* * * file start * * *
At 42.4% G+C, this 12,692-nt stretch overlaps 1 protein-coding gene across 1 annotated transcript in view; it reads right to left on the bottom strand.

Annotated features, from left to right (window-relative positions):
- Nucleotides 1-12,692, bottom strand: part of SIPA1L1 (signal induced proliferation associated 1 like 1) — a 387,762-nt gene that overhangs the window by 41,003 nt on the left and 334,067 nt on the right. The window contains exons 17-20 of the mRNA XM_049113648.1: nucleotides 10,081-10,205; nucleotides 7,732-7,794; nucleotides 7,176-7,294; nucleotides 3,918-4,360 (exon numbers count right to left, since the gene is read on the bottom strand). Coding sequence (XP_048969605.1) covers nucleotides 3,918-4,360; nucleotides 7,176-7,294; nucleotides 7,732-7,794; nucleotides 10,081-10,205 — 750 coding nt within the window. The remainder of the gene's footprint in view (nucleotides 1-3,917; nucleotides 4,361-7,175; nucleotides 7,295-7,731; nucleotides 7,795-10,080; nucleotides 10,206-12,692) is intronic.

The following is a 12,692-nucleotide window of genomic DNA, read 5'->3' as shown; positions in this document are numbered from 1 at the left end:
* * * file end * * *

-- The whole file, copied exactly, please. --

At 42.4% G+C, this 12,692-nt stretch overlaps 1 protein-coding gene across 1 annotated transcript in view; it reads right to left on the bottom strand.

Annotated features, from left to right (window-relative positions):
- Nucleotides 1-12,692, bottom strand: part of SIPA1L1 (signal induced proliferation associated 1 like 1) — a 387,762-nt gene that overhangs the window by 41,003 nt on the left and 334,067 nt on the right. The window contains exons 17-20 of the mRNA XM_049113648.1: nucleotides 10,081-10,205; nucleotides 7,732-7,794; nucleotides 7,176-7,294; nucleotides 3,918-4,360 (exon numbers count right to left, since the gene is read on the bottom strand). Coding sequence (XP_048969605.1) covers nucleotides 3,918-4,360; nucleotides 7,176-7,294; nucleotides 7,732-7,794; nucleotides 10,081-10,205 — 750 coding nt within the window. The remainder of the gene's footprint in view (nucleotides 1-3,917; nucleotides 4,361-7,175; nucleotides 7,295-7,731; nucleotides 7,795-10,080; nucleotides 10,206-12,692) is intronic.

The following is a 12,692-nucleotide window of genomic DNA, read 5'->3' as shown; positions in this document are numbered from 1 at the left end: